Next let’s talk about emotional support animals. These furry guys are not required to be trained, in stark contrast to service animals. Fundamentally, under the FHA, an individual must only demonstrate that her animal (not necessarily a dog) is required to ameliorate a symptom of her disability, in order to be exempted from any no-pet rules. Also, unlike service animals, emotional support animals, and the laws and regulations that protect their use, are currently being abused. In order to prove the need for an emotional support animal, all a resident in a no-pet community is required, under the law, to show her association is, essentially, a note from a healthcare provider that states that her patient requires her animal. While I’ve seen legitimate requests for emotional support animals, as the need for these assistance animals is real, I’ve also seen far too many fraudulent, laughable requests that make a mockery of the FHA. For every legitimate letter from a treating physician that prescribes an emotional support animal, demonstrating a clear need for resident-patient, I’ve probably read a dozen letters from Botox injectors, chiropractors and pay-for-prescription internet websites trying to scam an association with a fake emotional support animal. Under the current law no training is necessary for an emotional support animal, but there are reputable nonprofits out there that do train dogs to assist individuals that really require assistance for an emotional disability. It’s the lax regulation of emotional support animals that has created the negative stigma for individuals, who really need them, and individuals with service dogs, who are sometimes grouped in with emotional support animals. This is the biggest problem for associations, and while there may not be a great solution right now, there are ways of dealing with it.

In terms of an association requesting medical records from a resident, if the individual’s disability is apparent, and the need for the animal is obvious (i.e., guide dogs for the blind), an association cannot ask for such records. However, especially in terms of requests to keep an animal by a person with emotional disabilities, a disability may not be readily apparent and therefore an association can ask for medical documentation.

Many of you recently read all about the case in Broward County, where a woman who suffered from multiple sclerosis sued her condominium for refusing to make an accommodation to its pet rules for her service animal. The judge in that case wrote a scathing opinion in the disabled individual’s favor. However, read what else the judge said about the issue regarding emotional support animals:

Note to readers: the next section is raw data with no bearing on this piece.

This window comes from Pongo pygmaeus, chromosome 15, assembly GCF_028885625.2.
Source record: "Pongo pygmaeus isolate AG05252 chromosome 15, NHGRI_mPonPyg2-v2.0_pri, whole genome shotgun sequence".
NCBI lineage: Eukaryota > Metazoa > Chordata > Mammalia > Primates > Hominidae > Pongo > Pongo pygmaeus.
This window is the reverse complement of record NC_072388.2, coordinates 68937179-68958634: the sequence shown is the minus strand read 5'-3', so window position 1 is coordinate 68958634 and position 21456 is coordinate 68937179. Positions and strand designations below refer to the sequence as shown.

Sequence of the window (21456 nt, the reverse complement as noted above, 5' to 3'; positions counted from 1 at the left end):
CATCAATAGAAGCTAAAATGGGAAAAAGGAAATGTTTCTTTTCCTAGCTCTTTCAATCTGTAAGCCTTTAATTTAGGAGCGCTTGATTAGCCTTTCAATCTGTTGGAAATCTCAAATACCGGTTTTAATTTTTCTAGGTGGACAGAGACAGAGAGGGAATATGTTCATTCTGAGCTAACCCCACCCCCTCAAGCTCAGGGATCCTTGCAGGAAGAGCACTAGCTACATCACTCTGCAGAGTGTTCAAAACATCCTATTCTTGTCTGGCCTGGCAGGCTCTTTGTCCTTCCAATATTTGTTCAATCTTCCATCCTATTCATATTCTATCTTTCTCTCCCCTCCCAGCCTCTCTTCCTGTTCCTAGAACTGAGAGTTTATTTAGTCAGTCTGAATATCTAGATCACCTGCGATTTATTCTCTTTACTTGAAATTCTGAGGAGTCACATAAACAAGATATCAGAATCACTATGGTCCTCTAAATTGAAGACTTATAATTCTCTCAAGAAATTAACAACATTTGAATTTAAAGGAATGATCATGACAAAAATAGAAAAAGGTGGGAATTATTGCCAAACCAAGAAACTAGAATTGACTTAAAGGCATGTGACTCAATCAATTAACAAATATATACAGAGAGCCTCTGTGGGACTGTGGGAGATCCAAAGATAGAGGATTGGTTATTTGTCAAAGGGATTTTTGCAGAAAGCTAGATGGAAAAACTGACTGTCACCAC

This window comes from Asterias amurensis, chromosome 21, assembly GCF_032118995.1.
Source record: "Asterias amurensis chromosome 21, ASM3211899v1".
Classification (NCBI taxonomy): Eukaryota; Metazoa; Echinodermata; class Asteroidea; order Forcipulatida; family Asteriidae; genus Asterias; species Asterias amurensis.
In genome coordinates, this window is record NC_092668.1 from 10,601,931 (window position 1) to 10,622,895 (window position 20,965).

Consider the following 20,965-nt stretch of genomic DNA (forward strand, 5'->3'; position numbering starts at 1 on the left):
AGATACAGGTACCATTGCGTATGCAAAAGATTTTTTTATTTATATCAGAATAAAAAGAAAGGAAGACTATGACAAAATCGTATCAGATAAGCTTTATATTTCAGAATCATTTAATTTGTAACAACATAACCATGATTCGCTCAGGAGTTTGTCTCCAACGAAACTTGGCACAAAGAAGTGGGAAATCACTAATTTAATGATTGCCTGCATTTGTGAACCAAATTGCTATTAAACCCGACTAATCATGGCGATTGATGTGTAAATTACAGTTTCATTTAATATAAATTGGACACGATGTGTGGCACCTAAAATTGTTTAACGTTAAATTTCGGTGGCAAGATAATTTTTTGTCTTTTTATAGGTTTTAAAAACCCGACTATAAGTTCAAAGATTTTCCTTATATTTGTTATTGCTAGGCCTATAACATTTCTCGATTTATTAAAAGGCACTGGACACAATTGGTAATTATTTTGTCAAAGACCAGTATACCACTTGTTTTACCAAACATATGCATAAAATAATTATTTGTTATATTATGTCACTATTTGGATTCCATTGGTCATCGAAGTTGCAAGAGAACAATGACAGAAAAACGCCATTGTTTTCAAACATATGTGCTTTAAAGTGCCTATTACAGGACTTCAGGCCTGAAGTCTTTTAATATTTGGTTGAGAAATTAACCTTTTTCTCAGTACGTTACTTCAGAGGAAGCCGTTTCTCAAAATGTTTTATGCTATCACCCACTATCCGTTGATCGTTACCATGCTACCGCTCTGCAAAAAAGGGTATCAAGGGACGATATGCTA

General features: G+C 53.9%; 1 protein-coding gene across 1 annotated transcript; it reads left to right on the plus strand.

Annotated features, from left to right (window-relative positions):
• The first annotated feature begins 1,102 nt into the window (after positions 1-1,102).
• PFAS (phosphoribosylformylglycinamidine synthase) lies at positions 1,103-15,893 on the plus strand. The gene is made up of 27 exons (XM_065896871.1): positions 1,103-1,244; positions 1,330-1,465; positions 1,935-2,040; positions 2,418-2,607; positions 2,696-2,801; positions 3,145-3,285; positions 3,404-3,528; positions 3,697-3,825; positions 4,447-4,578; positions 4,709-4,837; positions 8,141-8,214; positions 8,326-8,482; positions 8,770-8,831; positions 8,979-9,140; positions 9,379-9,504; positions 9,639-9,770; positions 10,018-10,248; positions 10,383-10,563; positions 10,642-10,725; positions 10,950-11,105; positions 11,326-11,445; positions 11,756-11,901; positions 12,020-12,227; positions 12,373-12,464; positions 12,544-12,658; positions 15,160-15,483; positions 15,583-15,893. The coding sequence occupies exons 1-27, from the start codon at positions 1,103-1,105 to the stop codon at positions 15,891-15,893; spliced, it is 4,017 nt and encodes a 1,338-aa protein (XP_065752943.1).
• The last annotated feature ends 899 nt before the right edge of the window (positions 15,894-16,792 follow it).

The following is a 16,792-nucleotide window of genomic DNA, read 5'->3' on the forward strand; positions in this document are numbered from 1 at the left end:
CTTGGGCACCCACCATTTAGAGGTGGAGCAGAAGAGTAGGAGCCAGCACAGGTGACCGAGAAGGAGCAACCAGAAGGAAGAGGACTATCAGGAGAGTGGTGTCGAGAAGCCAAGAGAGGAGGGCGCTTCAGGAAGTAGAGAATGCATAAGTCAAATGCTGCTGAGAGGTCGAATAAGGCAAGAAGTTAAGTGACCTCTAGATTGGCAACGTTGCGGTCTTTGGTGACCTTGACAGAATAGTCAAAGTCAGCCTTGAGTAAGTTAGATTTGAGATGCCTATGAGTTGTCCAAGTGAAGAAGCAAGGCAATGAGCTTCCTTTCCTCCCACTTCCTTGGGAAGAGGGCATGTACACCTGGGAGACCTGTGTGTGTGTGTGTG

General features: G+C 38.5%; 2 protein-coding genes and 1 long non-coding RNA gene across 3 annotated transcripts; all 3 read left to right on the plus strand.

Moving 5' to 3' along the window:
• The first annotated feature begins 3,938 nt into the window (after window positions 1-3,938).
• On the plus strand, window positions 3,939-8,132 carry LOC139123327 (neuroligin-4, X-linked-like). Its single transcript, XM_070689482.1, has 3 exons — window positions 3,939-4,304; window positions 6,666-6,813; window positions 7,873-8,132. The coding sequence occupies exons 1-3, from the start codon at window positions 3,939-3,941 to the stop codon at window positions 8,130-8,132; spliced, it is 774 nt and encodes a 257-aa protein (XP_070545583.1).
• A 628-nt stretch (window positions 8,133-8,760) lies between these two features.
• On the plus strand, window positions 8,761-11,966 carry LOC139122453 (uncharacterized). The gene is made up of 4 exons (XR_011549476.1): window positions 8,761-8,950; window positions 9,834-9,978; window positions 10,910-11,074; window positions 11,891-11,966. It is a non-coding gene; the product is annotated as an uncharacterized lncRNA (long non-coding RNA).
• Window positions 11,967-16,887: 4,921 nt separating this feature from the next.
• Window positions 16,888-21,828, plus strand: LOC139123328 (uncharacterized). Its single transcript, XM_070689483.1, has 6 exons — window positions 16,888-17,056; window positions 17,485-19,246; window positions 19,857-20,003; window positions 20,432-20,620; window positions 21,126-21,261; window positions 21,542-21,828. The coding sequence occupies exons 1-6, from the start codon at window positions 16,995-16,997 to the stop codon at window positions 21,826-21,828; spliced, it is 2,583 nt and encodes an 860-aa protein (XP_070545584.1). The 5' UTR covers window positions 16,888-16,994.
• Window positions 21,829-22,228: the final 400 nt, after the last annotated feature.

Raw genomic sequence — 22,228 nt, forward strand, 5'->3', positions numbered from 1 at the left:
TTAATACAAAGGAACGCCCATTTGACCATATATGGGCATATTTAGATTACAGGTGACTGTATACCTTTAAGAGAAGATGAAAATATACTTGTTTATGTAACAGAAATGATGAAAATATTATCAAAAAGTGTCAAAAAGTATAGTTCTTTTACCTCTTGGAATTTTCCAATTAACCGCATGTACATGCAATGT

[t]he court realizes that there is some reason to be skeptical of requests to keep a dog as an accommodation for a disability in certain cases, particularly where the dog assists a disabled person by rendering emotional support . . . . there is a growing problem of people using fake service dogs . . . .




Along these lines, in one particular case that I worked on, two different doctors testified at deposition that they wrote a medical note for a unit owner simply because they were asked to do so. The idea for a pet was not there medical diagnosis, but simply the suggestion of their patient. These doctors did not follow up to see if the pet was relieving the disability and had no idea if it was working. They simply did a favor for a patient, which happens far more often than should seem possible. These doctors, or any healthcare professional for that matter, should know that these favors to their patients costs associations thousands of dollars in legal fees and court costs, when they decide to fight what are clearly bogus disability claims.


So where are we at? Well, it should be obvious that true service animal should never be turned away from a condominium if that animal was trained and assists a disabled person in using his or her condominium; that’s a no brainer. The more difficult issue is dealing with emotional support animals, when the resident has no outward physical disabilities, and even works all day while the animal remains at home. Until more of those types of cases are decided by our courts, and until healthcare professionals experience some consequences for, essentially, writing fake prescriptions, rest assured this issue will be around for a while.


While I don’t like saying this (or maybe I do), associations should consult with their attorneys before making any decision regarding requests for accommodations to no-pet rules. Each request needs to be dealt with on a case-by-case basis, because the last thing an association should do is summarily deny a legitimate request, just because there are a lot of frauds currently going around.